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I have the following email address validator, which won't evaluate and throws the above error when the string to evaluate hits a certain length:


It's easy to reproduce. Drop the regex into http://regexpal.com/ along with a long email address such as juicy.cakeballs2@cheeze-party.poonalicious.com

The problem is specific to Firefox 4+

Can anyone suggest perhaps a way to simplify the regex or some other way to address the problem?

It's tearing me apart, Lisa!

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1 Answer 1

up vote 5 down vote accepted

The problem is with the overlapping classes. [ab]+[abc]+ can match "ababababc" a number of different ways. To reduce backtracking, refactor it to something like [ab]+(c[ab]*)* instead. (I know, the refactored expression doesn't match exactly the same strings as the original expression. Too lazy to post a proper example. Google "regex backtracking", no, buy and read Friedl, now).

For the record, forms which want to "validate" my email address in JavaScript fail most of the time. I can't count how many times I had to create a temporary email address just in order to be able to complete a purchase or subscription. The only reliable way to validate an email address is to attempt to send email. Please don't create yet one more broken form "validator".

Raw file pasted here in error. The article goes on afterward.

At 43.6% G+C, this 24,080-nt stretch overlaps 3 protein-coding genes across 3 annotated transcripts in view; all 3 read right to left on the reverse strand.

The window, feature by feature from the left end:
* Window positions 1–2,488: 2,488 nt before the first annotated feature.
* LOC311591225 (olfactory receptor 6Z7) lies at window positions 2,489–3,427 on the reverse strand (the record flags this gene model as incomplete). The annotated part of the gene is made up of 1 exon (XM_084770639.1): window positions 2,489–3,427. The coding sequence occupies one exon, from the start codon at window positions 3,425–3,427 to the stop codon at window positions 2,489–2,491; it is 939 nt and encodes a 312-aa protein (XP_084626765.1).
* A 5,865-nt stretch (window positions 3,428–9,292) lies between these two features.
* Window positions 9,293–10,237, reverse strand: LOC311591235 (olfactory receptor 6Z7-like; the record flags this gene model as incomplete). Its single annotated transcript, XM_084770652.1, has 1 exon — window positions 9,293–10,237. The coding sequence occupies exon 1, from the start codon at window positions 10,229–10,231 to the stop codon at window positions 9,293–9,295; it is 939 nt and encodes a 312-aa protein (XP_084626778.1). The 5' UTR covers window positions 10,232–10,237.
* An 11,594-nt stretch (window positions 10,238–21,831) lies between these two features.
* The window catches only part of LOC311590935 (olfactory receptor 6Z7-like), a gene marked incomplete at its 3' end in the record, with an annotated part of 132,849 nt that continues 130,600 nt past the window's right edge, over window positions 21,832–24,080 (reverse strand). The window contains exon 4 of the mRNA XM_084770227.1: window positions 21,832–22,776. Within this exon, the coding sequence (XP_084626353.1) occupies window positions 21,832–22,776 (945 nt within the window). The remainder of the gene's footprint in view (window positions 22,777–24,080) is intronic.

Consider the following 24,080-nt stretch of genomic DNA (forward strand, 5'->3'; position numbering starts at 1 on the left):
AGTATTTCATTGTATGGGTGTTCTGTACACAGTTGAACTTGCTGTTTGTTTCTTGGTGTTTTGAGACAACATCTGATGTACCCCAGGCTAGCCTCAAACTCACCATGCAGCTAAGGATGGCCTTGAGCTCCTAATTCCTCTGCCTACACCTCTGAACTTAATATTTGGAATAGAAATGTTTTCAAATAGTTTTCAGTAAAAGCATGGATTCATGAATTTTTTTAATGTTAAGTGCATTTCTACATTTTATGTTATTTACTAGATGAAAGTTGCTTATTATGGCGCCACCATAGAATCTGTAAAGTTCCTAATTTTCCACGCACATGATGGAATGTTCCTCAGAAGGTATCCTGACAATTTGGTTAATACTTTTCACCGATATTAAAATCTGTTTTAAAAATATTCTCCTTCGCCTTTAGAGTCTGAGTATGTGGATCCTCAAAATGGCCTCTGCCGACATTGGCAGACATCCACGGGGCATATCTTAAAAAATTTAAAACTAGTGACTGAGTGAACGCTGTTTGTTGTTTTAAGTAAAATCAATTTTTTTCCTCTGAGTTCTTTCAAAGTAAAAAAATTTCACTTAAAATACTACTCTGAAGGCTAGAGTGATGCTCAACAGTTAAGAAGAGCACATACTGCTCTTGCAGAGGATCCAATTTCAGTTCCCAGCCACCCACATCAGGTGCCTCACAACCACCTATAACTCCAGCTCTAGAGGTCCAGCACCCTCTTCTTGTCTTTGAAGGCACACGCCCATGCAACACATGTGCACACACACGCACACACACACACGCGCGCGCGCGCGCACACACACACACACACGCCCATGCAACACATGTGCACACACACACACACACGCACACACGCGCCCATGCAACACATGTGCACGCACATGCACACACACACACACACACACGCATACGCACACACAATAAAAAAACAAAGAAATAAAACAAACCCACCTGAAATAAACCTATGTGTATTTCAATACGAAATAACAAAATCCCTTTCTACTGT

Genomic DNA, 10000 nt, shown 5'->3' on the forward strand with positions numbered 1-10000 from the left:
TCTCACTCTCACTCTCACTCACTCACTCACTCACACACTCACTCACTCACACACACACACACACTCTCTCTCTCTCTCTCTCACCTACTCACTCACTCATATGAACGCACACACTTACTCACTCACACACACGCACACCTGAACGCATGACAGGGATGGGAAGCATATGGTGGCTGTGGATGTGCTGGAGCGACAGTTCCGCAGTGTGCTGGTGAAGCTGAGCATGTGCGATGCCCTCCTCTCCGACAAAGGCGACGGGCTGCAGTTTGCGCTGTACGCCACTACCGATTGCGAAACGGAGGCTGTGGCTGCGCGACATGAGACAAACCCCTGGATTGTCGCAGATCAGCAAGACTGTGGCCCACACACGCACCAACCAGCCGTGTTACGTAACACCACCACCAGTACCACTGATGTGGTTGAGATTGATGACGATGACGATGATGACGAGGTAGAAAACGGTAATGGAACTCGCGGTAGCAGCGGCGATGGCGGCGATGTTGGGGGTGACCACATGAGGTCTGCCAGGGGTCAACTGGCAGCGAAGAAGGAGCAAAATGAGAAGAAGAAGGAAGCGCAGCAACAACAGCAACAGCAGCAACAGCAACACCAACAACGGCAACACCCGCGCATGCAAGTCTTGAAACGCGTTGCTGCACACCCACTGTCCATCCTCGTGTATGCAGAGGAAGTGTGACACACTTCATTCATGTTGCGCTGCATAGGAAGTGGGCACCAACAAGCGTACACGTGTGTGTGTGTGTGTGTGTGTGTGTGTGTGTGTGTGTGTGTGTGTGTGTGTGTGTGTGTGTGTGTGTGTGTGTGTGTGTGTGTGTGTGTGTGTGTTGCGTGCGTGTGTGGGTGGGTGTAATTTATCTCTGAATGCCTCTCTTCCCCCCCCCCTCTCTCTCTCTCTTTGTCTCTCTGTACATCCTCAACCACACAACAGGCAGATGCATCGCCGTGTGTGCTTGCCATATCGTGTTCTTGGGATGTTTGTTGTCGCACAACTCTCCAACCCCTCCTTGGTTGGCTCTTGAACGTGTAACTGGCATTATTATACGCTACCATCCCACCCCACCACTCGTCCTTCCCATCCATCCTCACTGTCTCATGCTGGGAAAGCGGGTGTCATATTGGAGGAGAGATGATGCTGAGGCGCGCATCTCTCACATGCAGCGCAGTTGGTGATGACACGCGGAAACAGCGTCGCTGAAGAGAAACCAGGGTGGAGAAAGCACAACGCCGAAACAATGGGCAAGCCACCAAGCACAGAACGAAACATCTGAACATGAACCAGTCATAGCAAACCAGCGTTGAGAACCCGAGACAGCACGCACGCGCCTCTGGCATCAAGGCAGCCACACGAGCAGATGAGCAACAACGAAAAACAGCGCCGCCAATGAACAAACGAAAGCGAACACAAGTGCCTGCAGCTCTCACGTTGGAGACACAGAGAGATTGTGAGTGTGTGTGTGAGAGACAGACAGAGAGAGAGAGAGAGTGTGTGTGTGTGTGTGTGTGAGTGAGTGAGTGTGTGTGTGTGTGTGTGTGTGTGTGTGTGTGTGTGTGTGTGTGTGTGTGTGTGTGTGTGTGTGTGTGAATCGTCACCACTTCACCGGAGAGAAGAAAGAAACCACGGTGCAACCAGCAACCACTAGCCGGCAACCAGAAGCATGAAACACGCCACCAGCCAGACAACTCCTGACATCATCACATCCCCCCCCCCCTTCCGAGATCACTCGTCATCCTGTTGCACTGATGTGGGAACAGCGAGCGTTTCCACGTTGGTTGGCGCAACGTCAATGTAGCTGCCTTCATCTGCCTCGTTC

Some example addresses which are technically valid:

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+1 for broken validation rant, been there myself a couple of times. –  nikc.org Aug 5 '11 at 4:41
+1 for various things; no questions, but 14 answers, a good rant and "no, buy and read Friedl, now". Good answer, too! –  Bojangles Aug 5 '11 at 7:26
Thank you kindly, sir. The end result was ^[\w\-]+[\.\w\-\+]*@[\w\-\.]+\.[A-Za-z]{2,4}$ ... and your point about messy validation is well understood but the use is for validating data entry. –  Ash Eldritch Aug 5 '11 at 7:30
You could still reduce backtracking by taking out the first repetition operator. ^[-\w][.\w-+]*@... with what I believe to be superfluous backslashes also removed. Note that this allows some invalid addresses such as ick@...foo which was not allowed by your original expression, though. Something like [-\w][-\w+.]*@([-\w]+\.)+[A-Za-z]{2,6}$ is better, but strictly speaking, \w is too broad -- you should not allow @@@.bar or x@_.eu (underscore should be disallowed in domain names, but in practice does occur in hostnames, just not in the public DNS). –  tripleee Aug 5 '11 at 7:45

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